Why was Palo Pinto County named from a Spanish word that means painted trees? What's known for sure is that Spanish explorers passing through the area came up with the name Palo Pinto, which means "painted trees" or "painted post." They first gave the name to Palo Pinto Creek, a stream that emptied into the Brazos River. Eventually, the county and county seat were also named Palo Pinto. One explanation is that early Spaniards, who supposedly came through the area in autumn, were referring to the burr oak and post oak trees' colorful fall leaves. Another theory is that the explorers noticed uniquely colored, spotted moss or lichen on the trees along the creek. The History of Palo Pinto County has a more interesting explanation of what the Spaniards saw and what were still on hundreds of trees, when the first pioneers arrived. W.W. Cochran settled on land near Palo Pinto Creek in 1854, before the county was officially created by the Texas Legislature. Cochran passed down stories to Roland McMinn Jr., who wrote the article, Painted Trees for the county history book. Cochran told McMinn about trees that he believed Indians had painted on the North Fork of Palo Pinto Creek. The place is one-half mile west of where the coal town of Strawn was built. McMinn said another place in Palo Pinto County had four-acres of painted trees, a claim recorded by an early Texas Ranger. Indian fighter William J.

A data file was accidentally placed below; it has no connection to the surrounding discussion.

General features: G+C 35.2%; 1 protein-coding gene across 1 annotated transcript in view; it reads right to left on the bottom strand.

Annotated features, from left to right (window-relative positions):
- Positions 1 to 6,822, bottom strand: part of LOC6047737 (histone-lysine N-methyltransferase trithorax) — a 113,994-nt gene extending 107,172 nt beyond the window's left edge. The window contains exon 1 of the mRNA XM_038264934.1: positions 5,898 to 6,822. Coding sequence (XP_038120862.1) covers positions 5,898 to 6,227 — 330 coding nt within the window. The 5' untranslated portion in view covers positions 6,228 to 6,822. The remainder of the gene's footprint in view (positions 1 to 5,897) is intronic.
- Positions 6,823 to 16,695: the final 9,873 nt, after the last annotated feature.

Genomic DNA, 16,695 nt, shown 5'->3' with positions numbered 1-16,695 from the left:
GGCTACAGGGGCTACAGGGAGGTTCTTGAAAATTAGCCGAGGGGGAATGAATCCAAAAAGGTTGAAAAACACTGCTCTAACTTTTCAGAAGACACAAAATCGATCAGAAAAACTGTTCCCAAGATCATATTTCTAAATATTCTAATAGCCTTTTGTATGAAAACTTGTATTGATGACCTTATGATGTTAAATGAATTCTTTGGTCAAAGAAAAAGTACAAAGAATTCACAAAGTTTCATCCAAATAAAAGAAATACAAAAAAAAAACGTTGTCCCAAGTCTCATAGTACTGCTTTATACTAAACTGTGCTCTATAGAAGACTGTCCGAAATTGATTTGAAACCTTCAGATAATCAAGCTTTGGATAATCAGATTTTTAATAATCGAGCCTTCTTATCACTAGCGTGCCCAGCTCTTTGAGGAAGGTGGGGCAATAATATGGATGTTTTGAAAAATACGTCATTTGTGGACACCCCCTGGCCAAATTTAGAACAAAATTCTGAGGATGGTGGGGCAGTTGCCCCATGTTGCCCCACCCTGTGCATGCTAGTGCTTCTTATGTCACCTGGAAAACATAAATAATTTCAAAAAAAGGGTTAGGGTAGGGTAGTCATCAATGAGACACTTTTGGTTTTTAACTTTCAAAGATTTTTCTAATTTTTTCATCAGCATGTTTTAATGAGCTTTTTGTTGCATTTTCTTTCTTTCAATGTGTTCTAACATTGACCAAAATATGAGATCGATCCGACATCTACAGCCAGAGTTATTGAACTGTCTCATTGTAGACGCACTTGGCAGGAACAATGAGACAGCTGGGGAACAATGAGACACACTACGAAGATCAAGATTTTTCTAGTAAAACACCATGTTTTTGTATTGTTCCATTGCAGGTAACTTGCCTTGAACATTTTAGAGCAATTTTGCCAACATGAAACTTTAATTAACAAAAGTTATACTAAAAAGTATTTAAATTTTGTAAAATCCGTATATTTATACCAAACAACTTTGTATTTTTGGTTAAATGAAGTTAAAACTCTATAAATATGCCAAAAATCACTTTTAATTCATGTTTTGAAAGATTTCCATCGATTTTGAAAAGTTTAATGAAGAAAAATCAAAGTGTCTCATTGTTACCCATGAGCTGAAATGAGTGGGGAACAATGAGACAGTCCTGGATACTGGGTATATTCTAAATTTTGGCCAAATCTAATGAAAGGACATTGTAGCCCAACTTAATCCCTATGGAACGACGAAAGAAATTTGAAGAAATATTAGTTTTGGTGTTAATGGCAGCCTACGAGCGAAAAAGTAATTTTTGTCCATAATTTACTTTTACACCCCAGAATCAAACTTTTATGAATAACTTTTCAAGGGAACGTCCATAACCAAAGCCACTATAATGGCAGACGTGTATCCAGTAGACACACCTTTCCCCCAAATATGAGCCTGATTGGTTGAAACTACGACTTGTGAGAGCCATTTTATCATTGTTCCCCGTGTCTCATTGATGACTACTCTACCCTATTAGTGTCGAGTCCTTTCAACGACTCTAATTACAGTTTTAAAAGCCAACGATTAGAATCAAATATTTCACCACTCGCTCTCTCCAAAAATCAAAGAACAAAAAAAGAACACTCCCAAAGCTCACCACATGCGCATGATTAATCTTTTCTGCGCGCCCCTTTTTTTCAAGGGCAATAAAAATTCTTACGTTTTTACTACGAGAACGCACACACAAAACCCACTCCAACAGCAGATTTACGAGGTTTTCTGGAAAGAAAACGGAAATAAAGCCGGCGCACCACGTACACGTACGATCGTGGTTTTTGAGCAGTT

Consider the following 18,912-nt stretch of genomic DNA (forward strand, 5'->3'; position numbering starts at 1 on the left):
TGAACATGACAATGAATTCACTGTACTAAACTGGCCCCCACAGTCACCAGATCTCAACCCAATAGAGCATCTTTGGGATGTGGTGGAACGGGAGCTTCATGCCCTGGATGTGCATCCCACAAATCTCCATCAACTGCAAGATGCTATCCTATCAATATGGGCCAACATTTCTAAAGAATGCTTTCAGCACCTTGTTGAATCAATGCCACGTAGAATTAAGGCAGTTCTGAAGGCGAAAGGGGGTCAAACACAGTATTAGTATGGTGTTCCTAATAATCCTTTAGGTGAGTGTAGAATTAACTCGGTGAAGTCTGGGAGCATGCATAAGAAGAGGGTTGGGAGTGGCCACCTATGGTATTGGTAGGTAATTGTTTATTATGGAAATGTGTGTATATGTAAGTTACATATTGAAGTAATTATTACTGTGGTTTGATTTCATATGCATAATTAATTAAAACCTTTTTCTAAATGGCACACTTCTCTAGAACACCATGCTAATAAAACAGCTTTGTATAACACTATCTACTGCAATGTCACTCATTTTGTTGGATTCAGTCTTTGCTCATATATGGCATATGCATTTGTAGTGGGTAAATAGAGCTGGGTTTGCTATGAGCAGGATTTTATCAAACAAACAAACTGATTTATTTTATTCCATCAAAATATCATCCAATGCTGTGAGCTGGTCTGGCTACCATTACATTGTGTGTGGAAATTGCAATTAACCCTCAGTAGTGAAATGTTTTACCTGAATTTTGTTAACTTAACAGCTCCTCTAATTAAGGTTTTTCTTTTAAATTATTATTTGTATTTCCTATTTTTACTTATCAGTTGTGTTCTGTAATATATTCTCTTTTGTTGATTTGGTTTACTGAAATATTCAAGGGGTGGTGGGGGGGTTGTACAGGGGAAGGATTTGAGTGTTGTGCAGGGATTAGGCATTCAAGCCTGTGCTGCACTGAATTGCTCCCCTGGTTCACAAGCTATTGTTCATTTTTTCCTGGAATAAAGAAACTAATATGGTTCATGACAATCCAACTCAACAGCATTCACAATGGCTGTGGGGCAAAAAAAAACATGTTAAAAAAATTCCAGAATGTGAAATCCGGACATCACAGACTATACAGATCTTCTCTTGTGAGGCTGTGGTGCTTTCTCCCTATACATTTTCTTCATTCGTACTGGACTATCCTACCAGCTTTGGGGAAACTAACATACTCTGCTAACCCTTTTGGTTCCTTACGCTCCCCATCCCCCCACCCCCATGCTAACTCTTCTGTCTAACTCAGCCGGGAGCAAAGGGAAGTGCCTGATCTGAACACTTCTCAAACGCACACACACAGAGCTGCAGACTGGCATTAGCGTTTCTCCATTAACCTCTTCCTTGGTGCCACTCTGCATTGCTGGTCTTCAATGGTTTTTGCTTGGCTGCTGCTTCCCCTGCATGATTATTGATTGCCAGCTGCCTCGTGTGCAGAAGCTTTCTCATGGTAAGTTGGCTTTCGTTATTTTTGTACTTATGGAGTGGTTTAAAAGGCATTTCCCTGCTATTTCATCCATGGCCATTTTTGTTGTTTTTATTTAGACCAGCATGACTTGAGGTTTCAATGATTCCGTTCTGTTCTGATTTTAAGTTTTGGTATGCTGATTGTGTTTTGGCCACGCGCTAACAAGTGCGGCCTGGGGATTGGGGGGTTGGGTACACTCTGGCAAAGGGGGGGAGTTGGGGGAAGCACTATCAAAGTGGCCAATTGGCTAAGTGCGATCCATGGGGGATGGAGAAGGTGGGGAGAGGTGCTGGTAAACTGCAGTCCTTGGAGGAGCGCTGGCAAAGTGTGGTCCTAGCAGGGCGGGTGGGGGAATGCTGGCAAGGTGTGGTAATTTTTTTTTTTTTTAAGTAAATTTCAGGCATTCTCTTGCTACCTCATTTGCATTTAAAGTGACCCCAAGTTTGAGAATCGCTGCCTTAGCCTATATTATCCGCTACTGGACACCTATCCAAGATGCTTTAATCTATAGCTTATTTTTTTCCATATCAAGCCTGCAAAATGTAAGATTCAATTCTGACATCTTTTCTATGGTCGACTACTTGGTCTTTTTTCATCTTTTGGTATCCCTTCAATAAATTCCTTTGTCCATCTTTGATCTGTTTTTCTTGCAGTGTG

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Hale saw the distinctive trees at what settlers knew as Painted Camp near Turkey Creek, which is located in the Hart Bend area where Big Keechi Creek empties into the Brazos River. McMinn backs up Cochran's story by referring to a 1930s study of Texas Indian rock art made by an archeologist named A. T. Jackson. The man spent eight years studying rock drawings and carvings done by pre-historic Indians across Texas. Apparently, he also considered the Palo Pinto tree paintings as authentic as the numerous Indian rock art works in the county. Jackson believed that Painted Camp got its name from four acres of large cedar trees marked with red and blue paintings. It appeared that the Indians had first peeled away the rough outer bark of the cedar trees and painted on the smooth inner bark. The paintings varied in size from 4- to 12-inches in length and some formed a complete band around the tree. The most striking aspect about the tree art was that it was not the ordinary stick figures but complicated drawings and designs. Apparently, after Jackson's studies, early day cedar hackers had no idea the paintings were valuable, and they cut the trees down. Despite the archeologist's findings, it seems that no one knows for sure exactly why the Spaniards came up with a word for painted trees or exactly what they saw. Even so, the names of other Texas counties seem boring and unimaginative compared to the name given to the county seat, creek and the county of Palo Pinto.